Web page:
Power-multiplying exoskeletons are slimming down for use on the battlefield

Posted by in categories: cyborgs, energy, military

Dashing around a battlefield in the bulky robo-armor Tom Cruise wore in Edge of Tomorrow won’t cut it in the real world. For starters, it’s way too big. And the energy required to power something that size—via a gas engine strapped to your back in some early inventor iterations—is noisy and a giveaway to the enemy that you’re approaching.

But a raft of newly developed exoskeletons is starting to meet the slimmed-down, stealth requirements of today’s troop commanders, who see these power-assisting suits as vital to the future combat missions. Among the most promising, and weird-looking, is the “third arm” that the U.S. Army Research Laboratory developed to help soldiers carry and support their weapons on the battlefield. The lightweight device, which weighs less than four pounds and hangs at a soldier’s side, stabilizes rifles and machine guns, which can weigh up to 27 pounds. This improves shooting accuracy and also minimizes fatigue. It can even be used while scrambling into position on the ground.

The kind of fatigue that the third arm aims to negate is a killer on the battlefield, and most of the new suits are similarly meant to help troops minimize the energy they use to carry enormous supply packs, weapons and other battlefield gear. In May, Lockheed Martin unveiled its lightest weight powered exo for lower body support. Dubbed ONYX, the form-fitting suit, which resembles an unobtrusive web of athletic braces, reduce the effort soldier’s need for walking, running, and climbing over varied terrain while carrying a heavy loads of up to 100 pounds.

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Jun 28, 2018

‘Breakthrough’ algorithm exponentially faster than any previous one

Posted by in categories: biotech/medical, information science, robotics/AI

What if a large class of algorithms used today—from the algorithms that help us avoid traffic to the algorithms that identify new drug molecules—worked exponentially faster?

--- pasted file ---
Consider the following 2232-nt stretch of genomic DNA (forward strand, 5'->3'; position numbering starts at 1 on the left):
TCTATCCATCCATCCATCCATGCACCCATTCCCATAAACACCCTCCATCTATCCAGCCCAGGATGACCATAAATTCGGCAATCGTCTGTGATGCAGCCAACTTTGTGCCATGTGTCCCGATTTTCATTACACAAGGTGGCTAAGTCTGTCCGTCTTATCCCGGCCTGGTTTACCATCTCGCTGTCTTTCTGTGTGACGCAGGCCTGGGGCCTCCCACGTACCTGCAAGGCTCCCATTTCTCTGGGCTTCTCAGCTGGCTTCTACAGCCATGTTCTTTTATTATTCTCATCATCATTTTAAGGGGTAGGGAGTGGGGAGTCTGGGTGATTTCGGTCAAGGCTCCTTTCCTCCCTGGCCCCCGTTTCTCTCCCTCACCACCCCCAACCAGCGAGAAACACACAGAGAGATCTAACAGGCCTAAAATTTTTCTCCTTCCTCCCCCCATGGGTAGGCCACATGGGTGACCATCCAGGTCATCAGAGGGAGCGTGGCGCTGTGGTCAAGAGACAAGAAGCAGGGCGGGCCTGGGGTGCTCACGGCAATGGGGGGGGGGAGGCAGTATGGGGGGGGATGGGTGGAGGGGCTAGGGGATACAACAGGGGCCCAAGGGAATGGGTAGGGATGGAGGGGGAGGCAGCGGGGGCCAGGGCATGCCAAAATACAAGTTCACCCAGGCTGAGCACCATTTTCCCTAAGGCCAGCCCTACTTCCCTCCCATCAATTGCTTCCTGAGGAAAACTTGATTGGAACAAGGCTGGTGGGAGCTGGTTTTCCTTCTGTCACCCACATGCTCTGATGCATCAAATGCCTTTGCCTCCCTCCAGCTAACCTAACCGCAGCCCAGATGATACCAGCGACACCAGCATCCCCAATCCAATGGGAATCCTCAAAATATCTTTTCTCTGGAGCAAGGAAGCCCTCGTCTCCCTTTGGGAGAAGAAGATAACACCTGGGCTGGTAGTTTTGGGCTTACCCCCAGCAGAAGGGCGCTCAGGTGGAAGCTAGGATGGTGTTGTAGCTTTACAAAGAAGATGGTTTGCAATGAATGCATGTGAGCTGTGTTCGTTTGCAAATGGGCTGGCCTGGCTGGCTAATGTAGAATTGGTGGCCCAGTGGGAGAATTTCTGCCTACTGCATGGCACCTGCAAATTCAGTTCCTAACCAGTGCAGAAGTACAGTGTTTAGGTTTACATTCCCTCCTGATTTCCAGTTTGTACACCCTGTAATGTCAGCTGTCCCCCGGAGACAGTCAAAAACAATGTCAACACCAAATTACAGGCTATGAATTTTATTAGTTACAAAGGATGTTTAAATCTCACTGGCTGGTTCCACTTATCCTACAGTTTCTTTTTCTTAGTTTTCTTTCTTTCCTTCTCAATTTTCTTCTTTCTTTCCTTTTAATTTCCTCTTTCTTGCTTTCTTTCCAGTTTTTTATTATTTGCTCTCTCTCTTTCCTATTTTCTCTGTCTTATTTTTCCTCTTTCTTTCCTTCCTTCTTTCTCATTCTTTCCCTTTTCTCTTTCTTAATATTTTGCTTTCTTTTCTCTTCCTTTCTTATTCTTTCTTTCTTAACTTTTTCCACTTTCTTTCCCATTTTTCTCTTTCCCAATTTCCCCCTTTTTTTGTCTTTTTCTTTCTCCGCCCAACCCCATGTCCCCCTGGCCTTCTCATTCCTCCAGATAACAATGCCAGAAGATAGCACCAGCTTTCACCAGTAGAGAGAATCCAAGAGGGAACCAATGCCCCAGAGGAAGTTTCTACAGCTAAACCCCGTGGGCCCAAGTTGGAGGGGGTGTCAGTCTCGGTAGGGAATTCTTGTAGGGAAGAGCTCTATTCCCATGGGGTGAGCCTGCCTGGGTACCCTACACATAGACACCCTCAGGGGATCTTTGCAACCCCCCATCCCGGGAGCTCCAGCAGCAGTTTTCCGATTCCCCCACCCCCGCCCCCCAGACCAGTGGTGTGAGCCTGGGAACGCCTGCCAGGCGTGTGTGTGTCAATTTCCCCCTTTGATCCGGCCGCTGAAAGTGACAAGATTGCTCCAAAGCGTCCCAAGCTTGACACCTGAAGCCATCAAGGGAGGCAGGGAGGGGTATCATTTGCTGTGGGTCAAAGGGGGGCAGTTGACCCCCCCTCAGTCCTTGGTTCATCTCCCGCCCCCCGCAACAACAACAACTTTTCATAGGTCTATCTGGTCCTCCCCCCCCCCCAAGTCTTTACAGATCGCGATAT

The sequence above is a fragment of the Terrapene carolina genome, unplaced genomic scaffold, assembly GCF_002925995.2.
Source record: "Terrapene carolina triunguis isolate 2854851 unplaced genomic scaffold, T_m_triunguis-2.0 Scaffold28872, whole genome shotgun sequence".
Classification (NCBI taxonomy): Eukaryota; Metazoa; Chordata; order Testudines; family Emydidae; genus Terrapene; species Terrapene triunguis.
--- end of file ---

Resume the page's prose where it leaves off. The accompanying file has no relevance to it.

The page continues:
Computer scientists at the Harvard John A. Paulson School of Engineering and Applied Sciences (SEAS) have developed a completely new kind of algorithm, one that exponentially speeds up computation by dramatically reducing the number of parallel steps required to reach a solution.

The researchers will present their novel approach at two upcoming conferences: the ACM Symposium on Theory of Computing (STOC), June 25–29 and International Conference on Machine Learning (ICML), July 10 −15.

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Jun 28, 2018

A New Study Is Questioning The Limits of Human Lifespan

Posted by in category: life extension

Jeanne Louise Calment lived for 122 years and 164 days, the oldest verified age of any person, ever. Her interviews revealed a portrait of the centenarian in high spirits: “I’ve only ever had one wrinkle, and I’m sitting on it,” she told reporters when she turned 110.

Calment died in 1997 in Arles, France, where she spent much of her impressively long life. No one else, according to accurate records, has lived beyond 120 years.

Whether there’s a limit to the human life span is an age-old question. An actuary named Benjamin Gompertz proposed in 1825 that mortality rates accelerate exponentially as we grow older.

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Jun 28, 2018

The State of Brain-Machine Interfaces

Posted by in categories: biotech/medical, genetics, neuroscience

Maryam shanechi, university of southern california.

With recent technological advances, we can now record neural activity from the brain, and manipulate this activity with electrical or optogenetic stimulation in real time. These capabilities have brought the concept of brain-machine interfaces (BMI) closer to clinical viability than ever before. BMIs are systems that monitor and interact with the brain to restore lost function, treat neurological disorders, or enhance human performance.